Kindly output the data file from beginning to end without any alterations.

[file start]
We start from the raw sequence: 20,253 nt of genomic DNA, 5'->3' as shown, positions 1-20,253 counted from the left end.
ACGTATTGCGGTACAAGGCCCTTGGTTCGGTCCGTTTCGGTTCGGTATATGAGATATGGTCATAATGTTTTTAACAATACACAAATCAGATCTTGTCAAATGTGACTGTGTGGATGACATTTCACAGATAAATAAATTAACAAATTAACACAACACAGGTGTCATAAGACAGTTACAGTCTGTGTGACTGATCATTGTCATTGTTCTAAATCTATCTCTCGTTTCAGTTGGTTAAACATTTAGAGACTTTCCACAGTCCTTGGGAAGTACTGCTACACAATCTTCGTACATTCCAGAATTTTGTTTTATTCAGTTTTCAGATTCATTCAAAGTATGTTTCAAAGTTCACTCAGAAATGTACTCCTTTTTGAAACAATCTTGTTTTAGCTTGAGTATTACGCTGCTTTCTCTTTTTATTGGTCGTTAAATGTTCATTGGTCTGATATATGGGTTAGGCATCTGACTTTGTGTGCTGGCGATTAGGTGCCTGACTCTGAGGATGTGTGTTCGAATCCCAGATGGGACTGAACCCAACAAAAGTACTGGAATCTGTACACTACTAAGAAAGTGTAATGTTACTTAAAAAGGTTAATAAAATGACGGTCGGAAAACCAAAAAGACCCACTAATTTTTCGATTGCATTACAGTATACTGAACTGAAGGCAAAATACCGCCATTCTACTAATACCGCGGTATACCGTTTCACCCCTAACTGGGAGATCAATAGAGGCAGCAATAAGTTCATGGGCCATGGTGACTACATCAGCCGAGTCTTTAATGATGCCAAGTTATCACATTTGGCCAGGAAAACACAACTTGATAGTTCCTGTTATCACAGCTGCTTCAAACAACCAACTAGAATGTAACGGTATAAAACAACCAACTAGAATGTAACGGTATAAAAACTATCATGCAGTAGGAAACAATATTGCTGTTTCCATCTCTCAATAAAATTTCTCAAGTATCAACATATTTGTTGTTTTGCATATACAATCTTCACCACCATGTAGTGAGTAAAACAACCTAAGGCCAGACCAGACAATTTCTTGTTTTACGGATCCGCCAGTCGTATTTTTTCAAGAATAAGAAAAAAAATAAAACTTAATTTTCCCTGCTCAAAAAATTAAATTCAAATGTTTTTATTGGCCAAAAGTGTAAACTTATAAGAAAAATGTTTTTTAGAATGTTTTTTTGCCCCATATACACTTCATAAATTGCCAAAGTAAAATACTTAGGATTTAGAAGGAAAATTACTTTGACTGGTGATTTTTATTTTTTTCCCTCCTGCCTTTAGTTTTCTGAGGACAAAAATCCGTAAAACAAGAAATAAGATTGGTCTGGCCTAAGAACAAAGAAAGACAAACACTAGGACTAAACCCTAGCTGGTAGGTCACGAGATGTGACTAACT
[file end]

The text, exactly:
We start from the raw sequence: 20,253 nt of genomic DNA, 5'->3' as shown, positions 1-20,253 counted from the left end.
ACGTATTGCGGTACAAGGCCCTTGGTTCGGTCCGTTTCGGTTCGGTATATGAGATATGGTCATAATGTTTTTAACAATACACAAATCAGATCTTGTCAAATGTGACTGTGTGGATGACATTTCACAGATAAATAAATTAACAAATTAACACAACACAGGTGTCATAAGACAGTTACAGTCTGTGTGACTGATCATTGTCATTGTTCTAAATCTATCTCTCGTTTCAGTTGGTTAAACATTTAGAGACTTTCCACAGTCCTTGGGAAGTACTGCTACACAATCTTCGTACATTCCAGAATTTTGTTTTATTCAGTTTTCAGATTCATTCAAAGTATGTTTCAAAGTTCACTCAGAAATGTACTCCTTTTTGAAACAATCTTGTTTTAGCTTGAGTATTACGCTGCTTTCTCTTTTTATTGGTCGTTAAATGTTCATTGGTCTGATATATGGGTTAGGCATCTGACTTTGTGTGCTGGCGATTAGGTGCCTGACTCTGAGGATGTGTGTTCGAATCCCAGATGGGACTGAACCCAACAAAAGTACTGGAATCTGTACACTACTAAGAAAGTGTAATGTTACTTAAAAAGGTTAATAAAATGACGGTCGGAAAACCAAAAAGACCCACTAATTTTTCGATTGCATTACAGTATACTGAACTGAAGGCAAAATACCGCCATTCTACTAATACCGCGGTATACCGTTTCACCCCTAACTGGGAGATCAATAGAGGCAGCAATAAGTTCATGGGCCATGGTGACTACATCAGCCGAGTCTTTAATGATGCCAAGTTATCACATTTGGCCAGGAAAACACAACTTGATAGTTCCTGTTATCACAGCTGCTTCAAACAACCAACTAGAATGTAACGGTATAAAACAACCAACTAGAATGTAACGGTATAAAAACTATCATGCAGTAGGAAACAATATTGCTGTTTCCATCTCTCAATAAAATTTCTCAAGTATCAACATATTTGTTGTTTTGCATATACAATCTTCACCACCATGTAGTGAGTAAAACAACCTAAGGCCAGACCAGACAATTTCTTGTTTTACGGATCCGCCAGTCGTATTTTTTCAAGAATAAGAAAAAAAATAAAACTTAATTTTCCCTGCTCAAAAAATTAAATTCAAATGTTTTTATTGGCCAAAAGTGTAAACTTATAAGAAAAATGTTTTTTAGAATGTTTTTTTGCCCCATATACACTTCATAAATTGCCAAAGTAAAATACTTAGGATTTAGAAGGAAAATTACTTTGACTGGTGATTTTTATTTTTTTCCCTCCTGCCTTTAGTTTTCTGAGGACAAAAATCCGTAAAACAAGAAATAAGATTGGTCTGGCCTAAGAACAAAGAAAGACAAACACTAGGACTAAACCCTAGCTGGTAGGTCACGAGATGTGACTAACT